PORTLAND, Ore. (KOIN) — The Oregon Health Authority released a report on Monday showing some of the impacts of rising health care costs on Oregon families and individuals in 2019, as average costs total more than 23% of family spending.

According to a press release by OHA, Oregon’s personal spending on healthcare rose by 34% from 2013 to 2019, outpacing national averages.

Between out-of-pocket costs and rising premiums, healthcare costs are jeopardizing the financial stability of people in Oregon, said the report, as 10% of people in Oregon reported using up all or most of their savings because of medical bills.

“This report fleshes out with data a troubling picture of the impacts of rising health care costs on Oregon families,” Jeremy Vandehey, the director of the Health Policy and Analytics division of the Oregon Health Authority, said. “While we’ve known for a long while that the rate of cost growth was unsustainable, COVID showed us in stark relief how important access to affordable care was to Oregon families. High costs not only cause poor health outcomes, but they also do real financial harm to people in Oregon.”

He added that the data in this report reinforces “the need in our state for our cost growth target, which aims to limit annual increases in health care costs statewide to 3.4% over the next several years.”

And even as the pandemic destabilized so many things, we still know Oregon families cannot sustain further health care cost burdens,” Vandehey stated.

OHA said some of the impacts of unsustainable healthcare costs mentioned in the report include people delaying care, being unable to pay medical bills in the past year and having trouble paying medical bills over time, among other factors.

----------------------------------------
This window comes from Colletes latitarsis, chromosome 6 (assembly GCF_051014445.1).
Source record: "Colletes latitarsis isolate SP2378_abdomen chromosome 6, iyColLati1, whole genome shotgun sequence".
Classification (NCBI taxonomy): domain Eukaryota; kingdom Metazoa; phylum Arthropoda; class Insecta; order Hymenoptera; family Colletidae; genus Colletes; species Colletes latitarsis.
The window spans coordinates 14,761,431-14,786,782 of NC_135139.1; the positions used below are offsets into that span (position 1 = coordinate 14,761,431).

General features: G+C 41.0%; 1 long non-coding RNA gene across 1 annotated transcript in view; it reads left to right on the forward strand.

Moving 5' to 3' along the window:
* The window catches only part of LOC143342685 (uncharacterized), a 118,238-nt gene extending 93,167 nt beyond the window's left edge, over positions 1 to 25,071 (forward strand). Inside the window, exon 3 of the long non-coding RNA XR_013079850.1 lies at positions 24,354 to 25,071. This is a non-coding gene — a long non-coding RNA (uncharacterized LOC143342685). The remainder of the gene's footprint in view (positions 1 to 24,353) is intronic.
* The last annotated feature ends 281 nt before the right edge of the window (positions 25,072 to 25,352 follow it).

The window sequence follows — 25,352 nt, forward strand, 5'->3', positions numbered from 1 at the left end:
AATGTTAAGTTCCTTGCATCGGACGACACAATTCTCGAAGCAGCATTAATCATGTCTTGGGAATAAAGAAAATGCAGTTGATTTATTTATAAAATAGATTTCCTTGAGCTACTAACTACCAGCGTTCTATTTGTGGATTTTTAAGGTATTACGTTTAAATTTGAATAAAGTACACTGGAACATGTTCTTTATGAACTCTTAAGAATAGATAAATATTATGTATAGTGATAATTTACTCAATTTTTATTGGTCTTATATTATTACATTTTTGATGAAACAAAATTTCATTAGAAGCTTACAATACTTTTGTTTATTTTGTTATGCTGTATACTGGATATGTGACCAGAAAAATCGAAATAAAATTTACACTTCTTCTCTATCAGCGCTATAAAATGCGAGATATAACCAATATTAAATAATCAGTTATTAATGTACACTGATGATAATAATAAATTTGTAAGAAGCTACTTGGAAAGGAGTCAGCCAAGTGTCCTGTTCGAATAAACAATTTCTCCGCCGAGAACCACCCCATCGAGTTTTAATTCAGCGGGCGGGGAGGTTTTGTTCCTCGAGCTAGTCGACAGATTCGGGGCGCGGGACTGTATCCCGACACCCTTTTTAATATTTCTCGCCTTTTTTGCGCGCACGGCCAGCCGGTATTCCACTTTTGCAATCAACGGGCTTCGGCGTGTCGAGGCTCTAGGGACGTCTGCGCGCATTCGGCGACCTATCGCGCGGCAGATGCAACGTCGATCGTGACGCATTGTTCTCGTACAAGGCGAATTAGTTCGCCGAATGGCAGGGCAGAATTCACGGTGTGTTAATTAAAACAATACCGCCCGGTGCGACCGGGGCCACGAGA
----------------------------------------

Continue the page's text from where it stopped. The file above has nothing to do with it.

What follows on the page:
The announcement noted that a committee recently held a hearing focused on “real stories” of people’s struggles with high medical costs. One public comment from a small business owner said the owner had a high deductible health plan which covers nothing until the $8,000 deductible is met.

OHA said another person compared his or her medical cost with the equivalent of paying another mortgage, “without having income other than my fixed retirement that needs to last for years.”

According to the report, commercial health insurance premiums in Oregon have increased by 22% between 2013 and 2019, for both single and family plans. In 2019, the average family premium was $19,405 and the average single premium was $6,651.

“On average, people in Oregon pay between a quarter and a third of their premium costs for family plans, and less than a quarter for single plans; employers pay the rest. However, the employer share of health insurance premiums is often considered part of total compensation and employees often experience these increasing health insurance costs through lower wages,” OHA said.

Along with paying health insurance premiums, some people must also pay a deductible as part of their health insurance plan. The agency explains a deductible as the amount that an individual pays for their care before their health insurance starts to pay.

Unlike health insurance premiums, OHA says the deductible is only paid when people seek health care services. Nine of 10 people in Oregon with commercial health insurance have a deductible, according to the report.

Between 2013 and 2019, deductibles for commercial insurance family plans grew by 40 percent to an average of $3,634, and deductibles for single plans grew 51% to an average of $1,958, according to the findings.

OHA said these cost increases are crowding out other expenses in families’ budgets. With healthcare and health insurance spending representing 23% of all household spending in the report, the next largest household spending category was listed as housing, then utilities, followed by fuels at 19.8%.

“As a state, we’ve made a choice to begin to tackle these rising costs, which are putting pressure on families and are increasingly forcing difficult choices between health care and other necessities like housing and food,” Vandehey said. “Given the trends and the dire impacts, we must contain health care cost growth in ways that do not impact people’s health, the quality of health services, or exacerbate health inequities. Working collectively, we can achieve sustainable health care costs – so that families can get the care they need and budget for things other than health care.”

For more details on the report, click here.